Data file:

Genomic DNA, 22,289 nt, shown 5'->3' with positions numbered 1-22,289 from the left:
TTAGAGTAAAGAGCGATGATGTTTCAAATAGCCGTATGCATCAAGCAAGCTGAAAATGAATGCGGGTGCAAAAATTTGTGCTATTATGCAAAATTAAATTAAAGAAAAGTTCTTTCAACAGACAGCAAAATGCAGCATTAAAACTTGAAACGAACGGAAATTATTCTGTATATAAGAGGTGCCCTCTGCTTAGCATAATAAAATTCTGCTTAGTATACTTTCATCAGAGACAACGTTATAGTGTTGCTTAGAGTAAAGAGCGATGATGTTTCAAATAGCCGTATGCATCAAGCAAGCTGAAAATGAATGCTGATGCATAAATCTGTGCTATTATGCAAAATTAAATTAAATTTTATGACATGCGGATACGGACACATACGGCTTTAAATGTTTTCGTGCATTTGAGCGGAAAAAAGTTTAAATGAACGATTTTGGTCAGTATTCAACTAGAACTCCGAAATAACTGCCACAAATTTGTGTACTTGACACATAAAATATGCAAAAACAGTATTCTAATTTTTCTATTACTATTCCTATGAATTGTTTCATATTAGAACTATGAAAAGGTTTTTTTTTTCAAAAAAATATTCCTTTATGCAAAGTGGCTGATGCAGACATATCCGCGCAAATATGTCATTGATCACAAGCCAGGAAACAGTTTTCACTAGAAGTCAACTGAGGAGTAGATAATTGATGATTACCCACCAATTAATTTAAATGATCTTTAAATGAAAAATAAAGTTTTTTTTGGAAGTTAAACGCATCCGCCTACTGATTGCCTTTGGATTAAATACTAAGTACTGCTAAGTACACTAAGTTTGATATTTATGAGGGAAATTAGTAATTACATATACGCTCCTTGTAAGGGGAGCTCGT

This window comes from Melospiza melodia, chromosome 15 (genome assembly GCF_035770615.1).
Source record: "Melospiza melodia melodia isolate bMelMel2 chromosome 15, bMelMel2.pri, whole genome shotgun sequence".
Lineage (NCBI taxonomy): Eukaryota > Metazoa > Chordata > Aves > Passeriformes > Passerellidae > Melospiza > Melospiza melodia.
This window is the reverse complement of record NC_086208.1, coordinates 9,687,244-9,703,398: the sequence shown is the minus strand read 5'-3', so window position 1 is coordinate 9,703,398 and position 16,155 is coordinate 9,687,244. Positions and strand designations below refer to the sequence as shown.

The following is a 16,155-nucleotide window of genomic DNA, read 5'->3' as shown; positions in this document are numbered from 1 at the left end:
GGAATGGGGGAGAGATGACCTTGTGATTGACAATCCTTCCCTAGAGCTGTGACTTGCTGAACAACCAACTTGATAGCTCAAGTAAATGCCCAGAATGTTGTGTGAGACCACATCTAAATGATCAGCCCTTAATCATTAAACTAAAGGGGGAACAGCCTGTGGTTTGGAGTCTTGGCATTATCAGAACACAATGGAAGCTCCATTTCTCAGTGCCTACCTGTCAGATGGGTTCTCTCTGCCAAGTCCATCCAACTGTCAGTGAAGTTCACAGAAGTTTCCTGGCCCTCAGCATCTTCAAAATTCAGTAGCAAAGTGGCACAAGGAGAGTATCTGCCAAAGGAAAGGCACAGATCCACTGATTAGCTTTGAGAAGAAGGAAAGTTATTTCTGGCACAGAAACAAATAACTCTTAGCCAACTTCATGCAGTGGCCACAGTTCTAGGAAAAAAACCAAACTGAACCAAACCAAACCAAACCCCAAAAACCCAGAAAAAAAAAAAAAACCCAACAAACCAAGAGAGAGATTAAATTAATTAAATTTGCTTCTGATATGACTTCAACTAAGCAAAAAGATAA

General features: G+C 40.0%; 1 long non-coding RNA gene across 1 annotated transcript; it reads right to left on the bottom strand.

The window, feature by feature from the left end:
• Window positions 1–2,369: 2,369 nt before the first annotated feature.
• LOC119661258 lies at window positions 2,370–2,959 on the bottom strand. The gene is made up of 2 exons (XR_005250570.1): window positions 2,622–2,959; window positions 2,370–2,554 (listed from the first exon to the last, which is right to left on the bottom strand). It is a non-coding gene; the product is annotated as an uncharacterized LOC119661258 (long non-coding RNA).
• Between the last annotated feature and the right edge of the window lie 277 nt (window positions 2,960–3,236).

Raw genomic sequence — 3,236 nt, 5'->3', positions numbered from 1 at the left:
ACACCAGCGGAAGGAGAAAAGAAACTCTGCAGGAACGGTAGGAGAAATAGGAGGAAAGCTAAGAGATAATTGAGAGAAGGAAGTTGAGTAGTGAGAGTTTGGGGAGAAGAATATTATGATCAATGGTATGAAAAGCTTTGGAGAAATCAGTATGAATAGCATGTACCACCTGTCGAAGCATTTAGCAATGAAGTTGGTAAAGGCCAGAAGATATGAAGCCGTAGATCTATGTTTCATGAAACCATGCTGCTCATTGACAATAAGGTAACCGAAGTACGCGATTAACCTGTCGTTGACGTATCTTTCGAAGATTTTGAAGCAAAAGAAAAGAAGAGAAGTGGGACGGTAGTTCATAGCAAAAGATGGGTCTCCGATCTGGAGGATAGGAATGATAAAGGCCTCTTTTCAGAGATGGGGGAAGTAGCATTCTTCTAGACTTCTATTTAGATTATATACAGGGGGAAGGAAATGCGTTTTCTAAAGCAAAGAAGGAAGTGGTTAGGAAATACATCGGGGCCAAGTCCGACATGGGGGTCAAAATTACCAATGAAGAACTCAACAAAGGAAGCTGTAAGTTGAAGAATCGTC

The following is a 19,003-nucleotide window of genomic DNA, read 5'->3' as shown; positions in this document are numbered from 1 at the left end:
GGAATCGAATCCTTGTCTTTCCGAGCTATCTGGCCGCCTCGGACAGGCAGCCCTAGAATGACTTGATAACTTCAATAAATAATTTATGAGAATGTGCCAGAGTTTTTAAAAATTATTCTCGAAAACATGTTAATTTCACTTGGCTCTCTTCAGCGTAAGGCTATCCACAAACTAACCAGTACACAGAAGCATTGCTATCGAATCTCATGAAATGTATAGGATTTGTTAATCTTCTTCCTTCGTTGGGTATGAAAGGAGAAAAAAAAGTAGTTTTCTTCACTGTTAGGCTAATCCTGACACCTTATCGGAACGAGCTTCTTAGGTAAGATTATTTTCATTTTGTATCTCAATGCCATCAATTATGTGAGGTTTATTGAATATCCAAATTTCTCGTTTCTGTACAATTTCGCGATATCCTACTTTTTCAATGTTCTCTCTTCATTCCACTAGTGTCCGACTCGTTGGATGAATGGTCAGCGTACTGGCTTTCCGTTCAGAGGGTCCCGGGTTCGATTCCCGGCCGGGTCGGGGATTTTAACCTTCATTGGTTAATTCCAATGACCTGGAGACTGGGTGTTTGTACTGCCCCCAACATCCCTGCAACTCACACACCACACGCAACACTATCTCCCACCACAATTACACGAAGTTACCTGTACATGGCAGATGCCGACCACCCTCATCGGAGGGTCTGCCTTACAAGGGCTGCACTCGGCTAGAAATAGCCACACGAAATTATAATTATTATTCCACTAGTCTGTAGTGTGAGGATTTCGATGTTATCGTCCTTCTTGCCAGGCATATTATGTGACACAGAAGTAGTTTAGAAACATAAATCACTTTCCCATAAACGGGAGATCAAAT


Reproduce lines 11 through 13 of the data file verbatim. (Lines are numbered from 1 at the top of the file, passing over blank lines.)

• Window positions 1–2,369: 2,369 nt before the first annotated feature.
• LOC119661258 lies at window positions 2,370–2,959 on the bottom strand. The gene is made up of 2 exons (XR_005250570.1): window positions 2,622–2,959; window positions 2,370–2,554 (listed from the first exon to the last, which is right to left on the bottom strand). It is a non-coding gene; the product is annotated as an uncharacterized LOC119661258 (long non-coding RNA).
• Between the last annotated feature and the right edge of the window lie 277 nt (window positions 2,960–3,236).